Top Honoree, Private Companies (revenue $100 million or less)
At first glance being CFO of a company that makes the wooden, forklift-friendly pallets upon which most modern products are shipped wouldn’t seem too exciting. Yet it’s been that and more for company CFO Jay Wiegand—though not always in a good way.
Not surprisingly, the recession was less than kind to a company that’s tied so intimately to factories and warehouses. But the CFO found ways around the problem, including lowering production costs and servicing clients relatively unaffected by the downturn.
“We learned that our focus on core customers in non-cyclical industries, such as food and pharmaceuticals, paid off in a sales decline in the 10 percent range, versus many other industries, such as auto manufacturing, that fared far worse,” Wiegand said.
Family: wife Lorri; daughter Kaya, 14; sons Isaac, 12, Jake, 8, and Cole, 5
Hometown: Wapello, Iowa
Education: BBA in accounting, University of Iowa; CPA and CMA
Civic Involvement: Extensive church involvement
Hobbies: Family time, working out, reading, movies, following University of Iowa athletics
He signed on with Remington, Ind.-based American Fibertech Corp. back in 1999, when it was struggling with what management diplomatically describes as a “very fragile balance sheet.”
Wiegand set about helping to revolutionize the company, helping to transform it into a vertically integrated producer of new and recycled pallets. Under his stewardship the company left its “fragile” days behind, posting $43 million in sales and industry-leading profits in 2011, and boosting the payroll from 110 to approximately 320.
The crowning achievement of 2012 was construction of a state-of-the-art pallet production facility at AFC’s Clarks Hill plant, allowing the company to double its new pallet capacity from 1.6 million a year to more than 3 million. Wiegand led the project from site development to building design to equipment installation.
Not that the pallet business doesn’t present unique challenges, including the quest to locate enough raw and recycled timber to keep the assembly lines humming. It’s a much bigger deal than it sounds. “This consistent industry challenge has led us to vertically integrate, and to source logs and mill them ourselves,” Wiegand said. The company produces more than 90 percent of its new pallet lumber at its Mitchell, Ind., sawmill and keeps more than 30,000 tons of logs in inventory.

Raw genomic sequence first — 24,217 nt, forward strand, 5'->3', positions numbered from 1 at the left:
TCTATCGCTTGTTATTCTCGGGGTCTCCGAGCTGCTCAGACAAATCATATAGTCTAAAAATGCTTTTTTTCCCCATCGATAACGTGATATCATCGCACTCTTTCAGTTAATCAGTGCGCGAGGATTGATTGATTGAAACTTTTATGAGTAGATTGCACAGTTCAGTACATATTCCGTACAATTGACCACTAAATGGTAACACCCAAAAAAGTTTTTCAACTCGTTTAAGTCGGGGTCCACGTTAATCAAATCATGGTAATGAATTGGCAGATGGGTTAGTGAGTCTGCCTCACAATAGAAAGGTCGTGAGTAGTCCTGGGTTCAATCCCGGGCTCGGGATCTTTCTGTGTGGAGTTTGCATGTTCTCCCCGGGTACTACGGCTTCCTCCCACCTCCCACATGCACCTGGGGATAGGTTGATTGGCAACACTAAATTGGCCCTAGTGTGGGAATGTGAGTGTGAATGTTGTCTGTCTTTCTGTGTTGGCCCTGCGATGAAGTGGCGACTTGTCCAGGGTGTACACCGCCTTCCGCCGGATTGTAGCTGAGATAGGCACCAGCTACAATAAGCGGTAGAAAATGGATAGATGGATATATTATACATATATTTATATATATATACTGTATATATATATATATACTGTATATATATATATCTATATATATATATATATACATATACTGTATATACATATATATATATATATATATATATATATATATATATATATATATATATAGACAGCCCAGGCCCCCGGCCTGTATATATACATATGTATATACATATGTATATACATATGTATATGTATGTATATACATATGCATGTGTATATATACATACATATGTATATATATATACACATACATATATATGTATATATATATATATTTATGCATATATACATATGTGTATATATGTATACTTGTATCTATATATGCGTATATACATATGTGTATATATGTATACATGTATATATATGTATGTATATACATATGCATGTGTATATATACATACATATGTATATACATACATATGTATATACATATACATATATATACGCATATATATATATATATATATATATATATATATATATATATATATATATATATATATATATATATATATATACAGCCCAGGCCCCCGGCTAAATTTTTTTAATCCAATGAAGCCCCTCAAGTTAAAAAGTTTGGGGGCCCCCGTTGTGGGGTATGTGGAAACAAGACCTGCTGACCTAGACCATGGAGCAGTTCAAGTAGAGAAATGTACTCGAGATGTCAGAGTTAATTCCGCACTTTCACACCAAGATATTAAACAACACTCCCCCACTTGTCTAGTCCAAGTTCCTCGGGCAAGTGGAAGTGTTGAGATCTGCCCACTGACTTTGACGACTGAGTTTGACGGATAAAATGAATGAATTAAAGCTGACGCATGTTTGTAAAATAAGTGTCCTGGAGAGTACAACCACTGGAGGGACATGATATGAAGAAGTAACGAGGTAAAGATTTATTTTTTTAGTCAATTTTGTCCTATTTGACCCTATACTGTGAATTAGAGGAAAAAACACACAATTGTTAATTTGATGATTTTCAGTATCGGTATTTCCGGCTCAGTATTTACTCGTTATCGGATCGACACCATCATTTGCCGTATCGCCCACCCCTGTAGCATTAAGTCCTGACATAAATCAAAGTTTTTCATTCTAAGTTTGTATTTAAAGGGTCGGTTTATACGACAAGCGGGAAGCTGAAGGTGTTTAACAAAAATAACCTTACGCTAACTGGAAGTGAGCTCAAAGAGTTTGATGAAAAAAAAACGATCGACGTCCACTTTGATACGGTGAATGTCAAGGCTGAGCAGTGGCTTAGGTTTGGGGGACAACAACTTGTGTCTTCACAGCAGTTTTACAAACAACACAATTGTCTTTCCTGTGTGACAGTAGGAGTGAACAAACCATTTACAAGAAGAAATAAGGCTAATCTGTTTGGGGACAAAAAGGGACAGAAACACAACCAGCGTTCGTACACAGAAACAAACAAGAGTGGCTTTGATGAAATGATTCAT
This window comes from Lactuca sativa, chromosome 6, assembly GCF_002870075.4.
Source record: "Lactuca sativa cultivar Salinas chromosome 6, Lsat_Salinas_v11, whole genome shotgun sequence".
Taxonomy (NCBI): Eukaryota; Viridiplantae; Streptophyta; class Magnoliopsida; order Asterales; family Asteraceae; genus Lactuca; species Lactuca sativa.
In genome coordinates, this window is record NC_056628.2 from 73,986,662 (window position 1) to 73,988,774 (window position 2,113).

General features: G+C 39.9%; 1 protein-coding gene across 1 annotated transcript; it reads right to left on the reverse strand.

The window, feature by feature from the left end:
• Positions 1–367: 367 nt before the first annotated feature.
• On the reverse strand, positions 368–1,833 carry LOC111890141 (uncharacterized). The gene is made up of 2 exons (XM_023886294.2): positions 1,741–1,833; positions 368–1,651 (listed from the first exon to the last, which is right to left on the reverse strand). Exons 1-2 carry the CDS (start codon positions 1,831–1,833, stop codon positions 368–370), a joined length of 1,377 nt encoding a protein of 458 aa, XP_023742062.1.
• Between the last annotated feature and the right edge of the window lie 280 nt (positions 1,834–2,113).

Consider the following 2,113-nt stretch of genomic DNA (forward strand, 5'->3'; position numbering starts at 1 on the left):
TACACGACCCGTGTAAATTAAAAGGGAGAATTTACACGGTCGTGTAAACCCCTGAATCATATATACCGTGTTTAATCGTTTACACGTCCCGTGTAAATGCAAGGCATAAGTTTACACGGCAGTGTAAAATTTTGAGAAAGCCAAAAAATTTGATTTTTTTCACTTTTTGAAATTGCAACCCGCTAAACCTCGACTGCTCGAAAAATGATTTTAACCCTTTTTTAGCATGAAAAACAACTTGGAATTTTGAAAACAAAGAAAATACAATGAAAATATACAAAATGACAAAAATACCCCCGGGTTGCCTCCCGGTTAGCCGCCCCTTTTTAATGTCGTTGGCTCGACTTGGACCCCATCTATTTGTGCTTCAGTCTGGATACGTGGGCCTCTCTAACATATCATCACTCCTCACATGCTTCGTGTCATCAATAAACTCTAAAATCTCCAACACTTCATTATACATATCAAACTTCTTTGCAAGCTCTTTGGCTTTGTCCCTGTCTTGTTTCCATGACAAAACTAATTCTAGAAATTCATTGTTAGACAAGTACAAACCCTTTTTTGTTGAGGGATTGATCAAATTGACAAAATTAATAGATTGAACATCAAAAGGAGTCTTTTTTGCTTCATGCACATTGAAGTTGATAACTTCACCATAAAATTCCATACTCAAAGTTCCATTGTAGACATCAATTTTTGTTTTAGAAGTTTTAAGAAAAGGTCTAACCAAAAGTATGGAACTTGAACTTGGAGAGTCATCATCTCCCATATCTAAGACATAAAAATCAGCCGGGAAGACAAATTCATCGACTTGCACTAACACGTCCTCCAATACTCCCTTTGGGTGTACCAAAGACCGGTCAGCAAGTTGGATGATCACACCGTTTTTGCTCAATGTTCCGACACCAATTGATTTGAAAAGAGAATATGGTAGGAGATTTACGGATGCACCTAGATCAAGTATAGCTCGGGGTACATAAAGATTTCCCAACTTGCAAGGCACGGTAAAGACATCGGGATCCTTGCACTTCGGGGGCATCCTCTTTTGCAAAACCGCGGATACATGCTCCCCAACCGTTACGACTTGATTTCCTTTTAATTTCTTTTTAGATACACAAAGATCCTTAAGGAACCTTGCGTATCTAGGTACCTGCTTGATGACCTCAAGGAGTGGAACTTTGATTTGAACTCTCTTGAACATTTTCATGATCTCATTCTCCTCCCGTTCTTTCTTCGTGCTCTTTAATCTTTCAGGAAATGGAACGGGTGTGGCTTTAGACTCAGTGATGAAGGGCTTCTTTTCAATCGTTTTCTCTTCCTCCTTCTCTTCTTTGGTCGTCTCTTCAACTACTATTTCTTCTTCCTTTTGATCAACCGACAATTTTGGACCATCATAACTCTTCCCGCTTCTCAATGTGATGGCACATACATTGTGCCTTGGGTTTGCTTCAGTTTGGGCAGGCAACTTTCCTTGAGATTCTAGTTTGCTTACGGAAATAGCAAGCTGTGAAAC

The company weathered the recession, in part, by focusing diligently on costs. “At the bottom of the downturn we worked to maintain our entire workforce by rotating a few 32-hour weeks among our shifts,” Wiegand said. Not surprisingly, the company enjoyed record low turnover in 2009 and 2010.
It also benefitted from relatively new income streams, such as from selling colored wood mulch, a business Weigand helped the company develop to reduce its waste stream. In fact, AFC has become one of Indiana’s largest mulch producers, selling more than 5,000 semi-truck loads annually.
Ironically for an entity that sounds so indisputably green (they make their pallets from a renewable resource, a good portion of which is recycled), the CFO says he’s been forced to wade through mounds of regulations and red tape. “We have been expanding at all three of our Indiana plants over the last five years, and working through the rift of regulatory considerations has been a major challenge,” Wiegand said. “Wetland surveys, archaeological surveys, bat habitat, blind fish in the Lost River, the list goes on. In a small business without a huge staff of project engineers and attorneys, the compliance role usually falls to the CFO.”
Other recent challenges include coping with the sudden loss of the company’s group healthcare provider, which according to Wiegand decided to exit the health insurance business because of health care reform. Its departure forced Fibertech into the open market, where it faced a 50 percent cost increase for group rates plus a 15 percent increase upon renewal.
When it comes to the future, the CFO thinks a lot depends on what happens post-election with issues such as the deficit. As for Fibertech, it looks to be another good year for the pallet business.
“We have built a loyal core of log suppliers by serving them with our own fleet of log trucks to pick up logs in the woods—and we pay twice a week,” Wiegand said. “Everyone loves quick pay.”
And customers love on-time delivery. Weigand led an emphasis on delivery resulting in the company being on time an average of 99.9 percent of the time, an improvement from 86 percent in the last decade.•
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